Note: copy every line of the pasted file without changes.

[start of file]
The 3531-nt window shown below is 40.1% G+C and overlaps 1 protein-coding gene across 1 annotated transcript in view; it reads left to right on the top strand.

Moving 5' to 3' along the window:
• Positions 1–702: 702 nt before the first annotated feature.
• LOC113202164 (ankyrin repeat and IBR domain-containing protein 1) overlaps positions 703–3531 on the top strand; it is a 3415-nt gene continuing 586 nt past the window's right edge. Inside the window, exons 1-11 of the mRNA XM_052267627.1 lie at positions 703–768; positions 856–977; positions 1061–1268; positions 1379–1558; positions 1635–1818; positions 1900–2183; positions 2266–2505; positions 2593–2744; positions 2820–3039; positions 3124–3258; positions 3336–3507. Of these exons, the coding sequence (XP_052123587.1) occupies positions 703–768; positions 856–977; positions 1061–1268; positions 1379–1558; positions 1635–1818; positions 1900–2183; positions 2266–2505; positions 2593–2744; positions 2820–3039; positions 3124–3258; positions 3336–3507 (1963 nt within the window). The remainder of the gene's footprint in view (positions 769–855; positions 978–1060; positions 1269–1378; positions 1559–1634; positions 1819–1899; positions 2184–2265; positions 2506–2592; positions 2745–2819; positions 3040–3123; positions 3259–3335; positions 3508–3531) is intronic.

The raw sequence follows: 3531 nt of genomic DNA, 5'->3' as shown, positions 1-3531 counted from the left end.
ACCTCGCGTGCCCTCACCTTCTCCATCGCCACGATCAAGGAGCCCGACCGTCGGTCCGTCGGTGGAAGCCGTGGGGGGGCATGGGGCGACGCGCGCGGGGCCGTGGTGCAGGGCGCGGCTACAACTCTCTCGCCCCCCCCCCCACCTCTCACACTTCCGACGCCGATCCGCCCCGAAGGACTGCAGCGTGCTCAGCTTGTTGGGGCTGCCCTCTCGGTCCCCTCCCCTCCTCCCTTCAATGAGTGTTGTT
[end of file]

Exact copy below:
The 3531-nt window shown below is 40.1% G+C and overlaps 1 protein-coding gene across 1 annotated transcript in view; it reads left to right on the top strand.

Moving 5' to 3' along the window:
• Positions 1–702: 702 nt before the first annotated feature.
• LOC113202164 (ankyrin repeat and IBR domain-containing protein 1) overlaps positions 703–3531 on the top strand; it is a 3415-nt gene continuing 586 nt past the window's right edge. Inside the window, exons 1-11 of the mRNA XM_052267627.1 lie at positions 703–768; positions 856–977; positions 1061–1268; positions 1379–1558; positions 1635–1818; positions 1900–2183; positions 2266–2505; positions 2593–2744; positions 2820–3039; positions 3124–3258; positions 3336–3507. Of these exons, the coding sequence (XP_052123587.1) occupies positions 703–768; positions 856–977; positions 1061–1268; positions 1379–1558; positions 1635–1818; positions 1900–2183; positions 2266–2505; positions 2593–2744; positions 2820–3039; positions 3124–3258; positions 3336–3507 (1963 nt within the window). The remainder of the gene's footprint in view (positions 769–855; positions 978–1060; positions 1269–1378; positions 1559–1634; positions 1819–1899; positions 2184–2265; positions 2506–2592; positions 2745–2819; positions 3040–3123; positions 3259–3335; positions 3508–3531) is intronic.

The raw sequence follows: 3531 nt of genomic DNA, 5'->3' as shown, positions 1-3531 counted from the left end.
ACCTCGCGTGCCCTCACCTTCTCCATCGCCACGATCAAGGAGCCCGACCGTCGGTCCGTCGGTGGAAGCCGTGGGGGGGCATGGGGCGACGCGCGCGGGGCCGTGGTGCAGGGCGCGGCTACAACTCTCTCGCCCCCCCCCCCACCTCTCACACTTCCGACGCCGATCCGCCCCGAAGGACTGCAGCGTGCTCAGCTTGTTGGGGCTGCCCTCTCGGTCCCCTCCCCTCCTCCCTTCAATGAGTGTTGTT